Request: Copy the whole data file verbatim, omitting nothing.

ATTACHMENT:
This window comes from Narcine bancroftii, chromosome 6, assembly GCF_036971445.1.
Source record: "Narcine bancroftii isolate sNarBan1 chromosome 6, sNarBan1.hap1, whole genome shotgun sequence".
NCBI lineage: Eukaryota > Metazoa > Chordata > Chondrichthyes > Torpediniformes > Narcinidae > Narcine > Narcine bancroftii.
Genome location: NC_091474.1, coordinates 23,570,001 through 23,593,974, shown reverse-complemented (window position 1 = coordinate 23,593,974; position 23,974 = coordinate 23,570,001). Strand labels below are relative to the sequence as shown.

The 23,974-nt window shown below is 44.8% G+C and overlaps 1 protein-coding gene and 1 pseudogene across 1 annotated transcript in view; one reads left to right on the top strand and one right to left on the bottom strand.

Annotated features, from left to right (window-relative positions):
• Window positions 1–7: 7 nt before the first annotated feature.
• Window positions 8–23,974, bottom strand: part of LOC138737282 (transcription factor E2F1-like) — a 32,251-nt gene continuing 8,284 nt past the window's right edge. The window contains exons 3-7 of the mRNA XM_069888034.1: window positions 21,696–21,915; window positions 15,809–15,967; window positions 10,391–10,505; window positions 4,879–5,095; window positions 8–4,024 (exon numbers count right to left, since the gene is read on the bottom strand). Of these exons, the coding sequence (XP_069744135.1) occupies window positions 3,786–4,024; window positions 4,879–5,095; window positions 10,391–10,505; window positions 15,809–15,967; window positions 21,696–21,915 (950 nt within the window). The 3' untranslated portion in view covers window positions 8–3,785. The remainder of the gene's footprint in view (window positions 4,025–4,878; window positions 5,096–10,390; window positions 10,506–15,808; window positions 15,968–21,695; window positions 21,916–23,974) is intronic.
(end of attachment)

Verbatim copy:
This window comes from Narcine bancroftii, chromosome 6, assembly GCF_036971445.1.
Source record: "Narcine bancroftii isolate sNarBan1 chromosome 6, sNarBan1.hap1, whole genome shotgun sequence".
NCBI lineage: Eukaryota > Metazoa > Chordata > Chondrichthyes > Torpediniformes > Narcinidae > Narcine > Narcine bancroftii.
Genome location: NC_091474.1, coordinates 23,570,001 through 23,593,974, shown reverse-complemented (window position 1 = coordinate 23,593,974; position 23,974 = coordinate 23,570,001). Strand labels below are relative to the sequence as shown.

The 23,974-nt window shown below is 44.8% G+C and overlaps 1 protein-coding gene and 1 pseudogene across 1 annotated transcript in view; one reads left to right on the top strand and one right to left on the bottom strand.

Annotated features, from left to right (window-relative positions):
• Window positions 1–7: 7 nt before the first annotated feature.
• Window positions 8–23,974, bottom strand: part of LOC138737282 (transcription factor E2F1-like) — a 32,251-nt gene continuing 8,284 nt past the window's right edge. The window contains exons 3-7 of the mRNA XM_069888034.1: window positions 21,696–21,915; window positions 15,809–15,967; window positions 10,391–10,505; window positions 4,879–5,095; window positions 8–4,024 (exon numbers count right to left, since the gene is read on the bottom strand). Of these exons, the coding sequence (XP_069744135.1) occupies window positions 3,786–4,024; window positions 4,879–5,095; window positions 10,391–10,505; window positions 15,809–15,967; window positions 21,696–21,915 (950 nt within the window). The 3' untranslated portion in view covers window positions 8–3,785. The remainder of the gene's footprint in view (window positions 4,025–4,878; window positions 5,096–10,390; window positions 10,506–15,808; window positions 15,968–21,695; window positions 21,916–23,974) is intronic.